“This is a right unique to California,” Carey says. Partial signing allows you to indicate what you agree with (i.e., new goals and services) and what you disagree with (i.e., placement). In this case, stay put only applies to the parts of the IEP that you agreed to. Carey explains:
Does stay put apply if I don’t agree with a specific provider?
What are my next steps?
There are many ways to approach and settle disputes. Because the law can be murky at times, here are a few tips from education attorney Ryan Ford to keep in mind:
- Consult with and retain a special education advocate or attorney early on in the process who can navigate these specific circumstances.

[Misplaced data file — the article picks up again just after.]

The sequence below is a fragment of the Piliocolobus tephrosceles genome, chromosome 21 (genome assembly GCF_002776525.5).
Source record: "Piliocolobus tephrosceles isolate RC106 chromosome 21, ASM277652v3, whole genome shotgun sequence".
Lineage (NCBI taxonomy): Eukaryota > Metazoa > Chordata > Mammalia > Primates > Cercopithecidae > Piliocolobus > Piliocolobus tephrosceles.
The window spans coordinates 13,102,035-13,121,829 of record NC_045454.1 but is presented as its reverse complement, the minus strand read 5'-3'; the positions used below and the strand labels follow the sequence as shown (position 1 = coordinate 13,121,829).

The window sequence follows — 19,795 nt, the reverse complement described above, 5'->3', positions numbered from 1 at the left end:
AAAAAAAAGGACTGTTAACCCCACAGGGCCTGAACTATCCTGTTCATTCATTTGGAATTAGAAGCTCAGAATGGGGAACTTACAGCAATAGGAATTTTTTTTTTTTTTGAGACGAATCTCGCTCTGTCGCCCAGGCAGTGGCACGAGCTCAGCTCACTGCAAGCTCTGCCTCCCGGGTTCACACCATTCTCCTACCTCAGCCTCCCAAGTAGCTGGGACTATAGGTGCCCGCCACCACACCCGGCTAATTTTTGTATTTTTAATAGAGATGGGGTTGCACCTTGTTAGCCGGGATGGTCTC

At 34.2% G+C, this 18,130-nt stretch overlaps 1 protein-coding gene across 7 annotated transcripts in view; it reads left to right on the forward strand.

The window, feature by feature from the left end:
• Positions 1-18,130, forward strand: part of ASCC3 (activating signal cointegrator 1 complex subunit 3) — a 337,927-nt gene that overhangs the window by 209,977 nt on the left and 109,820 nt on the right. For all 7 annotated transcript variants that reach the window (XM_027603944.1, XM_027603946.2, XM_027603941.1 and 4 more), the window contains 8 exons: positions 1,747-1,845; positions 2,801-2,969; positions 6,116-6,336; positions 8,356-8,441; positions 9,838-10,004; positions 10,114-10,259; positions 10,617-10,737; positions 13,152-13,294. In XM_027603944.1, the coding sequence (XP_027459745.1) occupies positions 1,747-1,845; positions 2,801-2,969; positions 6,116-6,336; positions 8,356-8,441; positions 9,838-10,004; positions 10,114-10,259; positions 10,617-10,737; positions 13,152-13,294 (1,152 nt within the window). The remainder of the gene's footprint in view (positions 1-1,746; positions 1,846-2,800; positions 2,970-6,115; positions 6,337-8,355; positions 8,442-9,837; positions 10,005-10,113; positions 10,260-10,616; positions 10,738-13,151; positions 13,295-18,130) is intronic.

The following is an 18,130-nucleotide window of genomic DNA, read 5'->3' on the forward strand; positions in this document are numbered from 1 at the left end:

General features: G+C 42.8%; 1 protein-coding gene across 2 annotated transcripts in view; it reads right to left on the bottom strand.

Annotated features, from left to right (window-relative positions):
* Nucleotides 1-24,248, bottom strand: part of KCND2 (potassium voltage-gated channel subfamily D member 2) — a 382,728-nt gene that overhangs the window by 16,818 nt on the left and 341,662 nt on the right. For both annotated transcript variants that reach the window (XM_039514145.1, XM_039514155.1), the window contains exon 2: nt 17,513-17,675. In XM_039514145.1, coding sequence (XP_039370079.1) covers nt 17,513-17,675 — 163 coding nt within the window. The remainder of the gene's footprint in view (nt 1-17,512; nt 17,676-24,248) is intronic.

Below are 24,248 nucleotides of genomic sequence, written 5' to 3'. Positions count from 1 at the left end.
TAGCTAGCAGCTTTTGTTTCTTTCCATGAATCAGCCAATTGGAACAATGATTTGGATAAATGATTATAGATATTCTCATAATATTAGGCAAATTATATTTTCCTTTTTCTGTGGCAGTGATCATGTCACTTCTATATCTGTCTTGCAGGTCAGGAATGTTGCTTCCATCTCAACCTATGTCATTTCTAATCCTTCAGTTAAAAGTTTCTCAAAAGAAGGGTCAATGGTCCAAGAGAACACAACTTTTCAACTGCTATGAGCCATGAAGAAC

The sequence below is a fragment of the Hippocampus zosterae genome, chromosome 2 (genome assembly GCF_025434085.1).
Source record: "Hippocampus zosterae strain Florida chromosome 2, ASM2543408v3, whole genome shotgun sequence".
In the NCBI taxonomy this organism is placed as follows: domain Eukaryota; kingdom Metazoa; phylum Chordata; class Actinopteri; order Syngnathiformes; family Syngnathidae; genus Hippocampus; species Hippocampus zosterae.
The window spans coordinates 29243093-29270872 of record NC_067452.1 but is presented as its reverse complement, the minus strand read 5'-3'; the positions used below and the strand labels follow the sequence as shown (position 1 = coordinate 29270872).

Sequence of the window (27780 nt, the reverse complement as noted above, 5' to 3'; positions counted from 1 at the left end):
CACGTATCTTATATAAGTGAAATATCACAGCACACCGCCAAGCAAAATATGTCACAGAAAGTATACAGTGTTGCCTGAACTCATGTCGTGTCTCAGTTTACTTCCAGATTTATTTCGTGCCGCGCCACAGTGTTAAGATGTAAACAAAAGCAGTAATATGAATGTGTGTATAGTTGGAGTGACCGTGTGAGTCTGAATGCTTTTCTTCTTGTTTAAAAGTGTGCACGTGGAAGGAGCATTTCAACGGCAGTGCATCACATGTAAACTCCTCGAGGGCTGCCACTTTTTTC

- Do not agree to a multi-phase IEP, as that could result in your child’s stay put placement being one that they have never actually been in. (A multi-stage IEP is one that is implemented over time, with one stage implemented first, and subsequent stages implemented later. If, for example, you consent to stage 1 of the IEP, and it is implemented, but dispute stage 2, the court may view the partially implemented, multi-stage IEP as a whole, and stage 2 as the child’s then-current educational placement, even if the child has never actually been in stage 2. You can read more about this situation in the case of N.E. v. Seattle School District.)
- Do not agree to “test” a new placement or service, as that could be used as your child’s last agreed-upon placement for stay put.
In this clip, Carey explains where you can go for help, including the importance of retaining advocates and attorneys: